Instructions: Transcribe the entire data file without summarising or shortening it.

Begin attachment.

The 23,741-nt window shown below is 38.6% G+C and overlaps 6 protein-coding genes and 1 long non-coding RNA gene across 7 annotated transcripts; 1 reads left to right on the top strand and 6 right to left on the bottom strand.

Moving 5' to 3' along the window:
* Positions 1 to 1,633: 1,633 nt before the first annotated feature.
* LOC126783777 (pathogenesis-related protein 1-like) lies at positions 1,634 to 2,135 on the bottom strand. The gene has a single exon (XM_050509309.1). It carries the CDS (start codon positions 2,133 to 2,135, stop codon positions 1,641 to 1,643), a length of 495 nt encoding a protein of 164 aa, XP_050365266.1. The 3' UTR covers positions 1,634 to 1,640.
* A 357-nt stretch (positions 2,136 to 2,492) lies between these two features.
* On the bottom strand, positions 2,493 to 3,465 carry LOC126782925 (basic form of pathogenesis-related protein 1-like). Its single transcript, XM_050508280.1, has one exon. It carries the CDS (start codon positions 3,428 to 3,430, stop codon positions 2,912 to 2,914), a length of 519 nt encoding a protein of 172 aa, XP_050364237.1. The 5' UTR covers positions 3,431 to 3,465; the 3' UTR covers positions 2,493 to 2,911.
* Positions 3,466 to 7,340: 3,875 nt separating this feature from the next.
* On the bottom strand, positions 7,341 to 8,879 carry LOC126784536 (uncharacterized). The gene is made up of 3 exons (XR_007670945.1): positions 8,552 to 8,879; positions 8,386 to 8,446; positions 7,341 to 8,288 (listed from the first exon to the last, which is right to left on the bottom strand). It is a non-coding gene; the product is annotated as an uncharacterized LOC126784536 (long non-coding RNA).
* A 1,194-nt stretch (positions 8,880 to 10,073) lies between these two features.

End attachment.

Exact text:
The 23,741-nt window shown below is 38.6% G+C and overlaps 6 protein-coding genes and 1 long non-coding RNA gene across 7 annotated transcripts; 1 reads left to right on the top strand and 6 right to left on the bottom strand.

Moving 5' to 3' along the window:
* Positions 1 to 1,633: 1,633 nt before the first annotated feature.
* LOC126783777 (pathogenesis-related protein 1-like) lies at positions 1,634 to 2,135 on the bottom strand. The gene has a single exon (XM_050509309.1). It carries the CDS (start codon positions 2,133 to 2,135, stop codon positions 1,641 to 1,643), a length of 495 nt encoding a protein of 164 aa, XP_050365266.1. The 3' UTR covers positions 1,634 to 1,640.
* A 357-nt stretch (positions 2,136 to 2,492) lies between these two features.
* On the bottom strand, positions 2,493 to 3,465 carry LOC126782925 (basic form of pathogenesis-related protein 1-like). Its single transcript, XM_050508280.1, has one exon. It carries the CDS (start codon positions 3,428 to 3,430, stop codon positions 2,912 to 2,914), a length of 519 nt encoding a protein of 172 aa, XP_050364237.1. The 5' UTR covers positions 3,431 to 3,465; the 3' UTR covers positions 2,493 to 2,911.
* Positions 3,466 to 7,340: 3,875 nt separating this feature from the next.
* On the bottom strand, positions 7,341 to 8,879 carry LOC126784536 (uncharacterized). The gene is made up of 3 exons (XR_007670945.1): positions 8,552 to 8,879; positions 8,386 to 8,446; positions 7,341 to 8,288 (listed from the first exon to the last, which is right to left on the bottom strand). It is a non-coding gene; the product is annotated as an uncharacterized LOC126784536 (long non-coding RNA).
* A 1,194-nt stretch (positions 8,880 to 10,073) lies between these two features.